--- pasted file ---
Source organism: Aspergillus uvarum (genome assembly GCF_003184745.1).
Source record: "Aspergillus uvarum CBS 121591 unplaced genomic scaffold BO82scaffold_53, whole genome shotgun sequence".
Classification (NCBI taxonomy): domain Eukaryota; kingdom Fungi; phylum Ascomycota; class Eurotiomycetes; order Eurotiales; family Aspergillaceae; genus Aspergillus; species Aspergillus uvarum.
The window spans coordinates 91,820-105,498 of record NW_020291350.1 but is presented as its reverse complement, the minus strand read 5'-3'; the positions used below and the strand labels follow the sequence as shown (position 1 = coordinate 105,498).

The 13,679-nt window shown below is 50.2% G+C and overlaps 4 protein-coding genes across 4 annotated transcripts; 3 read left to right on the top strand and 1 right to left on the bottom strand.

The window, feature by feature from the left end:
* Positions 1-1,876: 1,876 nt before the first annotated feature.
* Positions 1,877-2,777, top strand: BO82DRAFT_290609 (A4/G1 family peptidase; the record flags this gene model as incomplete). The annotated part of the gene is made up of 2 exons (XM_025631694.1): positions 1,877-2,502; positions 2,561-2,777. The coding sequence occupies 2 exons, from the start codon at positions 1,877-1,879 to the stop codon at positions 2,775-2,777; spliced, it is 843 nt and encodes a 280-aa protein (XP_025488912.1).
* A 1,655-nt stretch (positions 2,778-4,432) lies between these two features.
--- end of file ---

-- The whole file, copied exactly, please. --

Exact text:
Source organism: Aspergillus uvarum (genome assembly GCF_003184745.1).
Source record: "Aspergillus uvarum CBS 121591 unplaced genomic scaffold BO82scaffold_53, whole genome shotgun sequence".
Classification (NCBI taxonomy): domain Eukaryota; kingdom Fungi; phylum Ascomycota; class Eurotiomycetes; order Eurotiales; family Aspergillaceae; genus Aspergillus; species Aspergillus uvarum.
The window spans coordinates 91,820-105,498 of record NW_020291350.1 but is presented as its reverse complement, the minus strand read 5'-3'; the positions used below and the strand labels follow the sequence as shown (position 1 = coordinate 105,498).

The 13,679-nt window shown below is 50.2% G+C and overlaps 4 protein-coding genes across 4 annotated transcripts; 3 read left to right on the top strand and 1 right to left on the bottom strand.

The window, feature by feature from the left end:
* Positions 1-1,876: 1,876 nt before the first annotated feature.
* Positions 1,877-2,777, top strand: BO82DRAFT_290609 (A4/G1 family peptidase; the record flags this gene model as incomplete). The annotated part of the gene is made up of 2 exons (XM_025631694.1): positions 1,877-2,502; positions 2,561-2,777. The coding sequence occupies 2 exons, from the start codon at positions 1,877-1,879 to the stop codon at positions 2,775-2,777; spliced, it is 843 nt and encodes a 280-aa protein (XP_025488912.1).
* A 1,655-nt stretch (positions 2,778-4,432) lies between these two features.